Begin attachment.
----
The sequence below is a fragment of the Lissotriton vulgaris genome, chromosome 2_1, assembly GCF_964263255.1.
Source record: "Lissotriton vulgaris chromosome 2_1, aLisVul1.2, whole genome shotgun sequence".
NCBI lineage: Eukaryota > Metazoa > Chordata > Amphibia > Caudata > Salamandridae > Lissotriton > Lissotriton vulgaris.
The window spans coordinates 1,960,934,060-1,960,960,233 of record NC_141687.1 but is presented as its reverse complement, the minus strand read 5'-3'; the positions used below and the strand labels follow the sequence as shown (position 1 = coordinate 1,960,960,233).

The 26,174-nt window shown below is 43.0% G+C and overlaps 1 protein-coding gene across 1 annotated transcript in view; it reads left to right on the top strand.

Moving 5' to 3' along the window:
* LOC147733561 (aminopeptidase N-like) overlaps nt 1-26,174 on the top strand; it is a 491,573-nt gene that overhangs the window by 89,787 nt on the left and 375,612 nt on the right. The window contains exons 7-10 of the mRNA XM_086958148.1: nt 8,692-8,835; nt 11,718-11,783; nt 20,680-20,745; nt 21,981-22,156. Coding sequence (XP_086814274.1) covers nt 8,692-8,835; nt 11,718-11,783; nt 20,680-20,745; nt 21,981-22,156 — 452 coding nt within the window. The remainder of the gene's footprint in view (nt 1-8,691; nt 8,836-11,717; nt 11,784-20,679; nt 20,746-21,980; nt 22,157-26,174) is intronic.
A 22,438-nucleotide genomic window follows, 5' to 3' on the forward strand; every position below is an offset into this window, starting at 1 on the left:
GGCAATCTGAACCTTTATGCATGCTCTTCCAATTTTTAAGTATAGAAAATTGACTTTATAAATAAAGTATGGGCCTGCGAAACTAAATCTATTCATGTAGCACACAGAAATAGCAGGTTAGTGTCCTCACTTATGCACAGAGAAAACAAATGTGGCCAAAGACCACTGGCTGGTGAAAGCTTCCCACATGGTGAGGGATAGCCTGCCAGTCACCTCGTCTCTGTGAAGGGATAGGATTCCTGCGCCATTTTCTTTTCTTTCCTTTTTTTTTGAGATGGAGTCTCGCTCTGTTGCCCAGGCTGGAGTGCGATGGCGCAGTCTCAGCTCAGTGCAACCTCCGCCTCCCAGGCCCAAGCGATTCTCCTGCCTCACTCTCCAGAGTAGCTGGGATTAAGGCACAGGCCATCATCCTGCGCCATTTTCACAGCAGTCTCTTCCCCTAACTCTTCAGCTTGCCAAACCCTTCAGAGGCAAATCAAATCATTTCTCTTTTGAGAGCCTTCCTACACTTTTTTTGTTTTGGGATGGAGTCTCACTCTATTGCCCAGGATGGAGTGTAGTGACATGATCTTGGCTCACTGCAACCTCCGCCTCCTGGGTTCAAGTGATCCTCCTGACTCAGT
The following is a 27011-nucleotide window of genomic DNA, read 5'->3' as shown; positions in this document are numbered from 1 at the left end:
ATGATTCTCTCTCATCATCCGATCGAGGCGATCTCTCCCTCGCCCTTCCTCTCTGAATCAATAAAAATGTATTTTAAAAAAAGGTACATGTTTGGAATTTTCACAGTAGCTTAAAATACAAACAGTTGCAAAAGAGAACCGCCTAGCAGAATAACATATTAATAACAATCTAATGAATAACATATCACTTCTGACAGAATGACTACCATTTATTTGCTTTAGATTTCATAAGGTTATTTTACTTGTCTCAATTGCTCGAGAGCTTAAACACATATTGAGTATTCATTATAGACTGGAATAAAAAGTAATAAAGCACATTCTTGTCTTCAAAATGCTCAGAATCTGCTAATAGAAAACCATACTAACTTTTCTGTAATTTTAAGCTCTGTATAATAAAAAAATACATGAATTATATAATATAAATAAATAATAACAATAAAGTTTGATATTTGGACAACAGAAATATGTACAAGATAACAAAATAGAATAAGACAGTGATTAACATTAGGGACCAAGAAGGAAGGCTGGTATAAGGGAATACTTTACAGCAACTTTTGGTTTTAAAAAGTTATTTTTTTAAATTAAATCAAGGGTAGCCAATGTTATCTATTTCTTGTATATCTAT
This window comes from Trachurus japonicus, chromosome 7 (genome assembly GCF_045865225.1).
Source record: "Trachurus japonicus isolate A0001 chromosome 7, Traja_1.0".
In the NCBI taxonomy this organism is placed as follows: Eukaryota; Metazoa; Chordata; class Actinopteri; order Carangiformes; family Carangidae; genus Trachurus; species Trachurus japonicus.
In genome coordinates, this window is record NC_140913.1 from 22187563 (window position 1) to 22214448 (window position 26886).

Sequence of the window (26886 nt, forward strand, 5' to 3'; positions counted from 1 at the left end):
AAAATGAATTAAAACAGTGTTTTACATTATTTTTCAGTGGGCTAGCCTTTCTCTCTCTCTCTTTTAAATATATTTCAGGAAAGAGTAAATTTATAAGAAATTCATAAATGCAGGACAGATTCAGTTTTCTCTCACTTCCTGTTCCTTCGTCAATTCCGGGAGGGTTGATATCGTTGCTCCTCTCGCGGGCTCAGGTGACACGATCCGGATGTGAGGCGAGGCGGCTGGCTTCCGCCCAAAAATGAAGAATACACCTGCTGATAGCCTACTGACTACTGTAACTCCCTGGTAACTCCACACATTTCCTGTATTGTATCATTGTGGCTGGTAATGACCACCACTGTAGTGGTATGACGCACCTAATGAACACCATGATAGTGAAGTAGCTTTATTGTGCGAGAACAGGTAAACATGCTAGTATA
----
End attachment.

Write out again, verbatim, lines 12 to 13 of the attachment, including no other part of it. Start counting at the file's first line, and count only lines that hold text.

This window comes from Trachurus japonicus, chromosome 7 (genome assembly GCF_045865225.1).
Source record: "Trachurus japonicus isolate A0001 chromosome 7, Traja_1.0".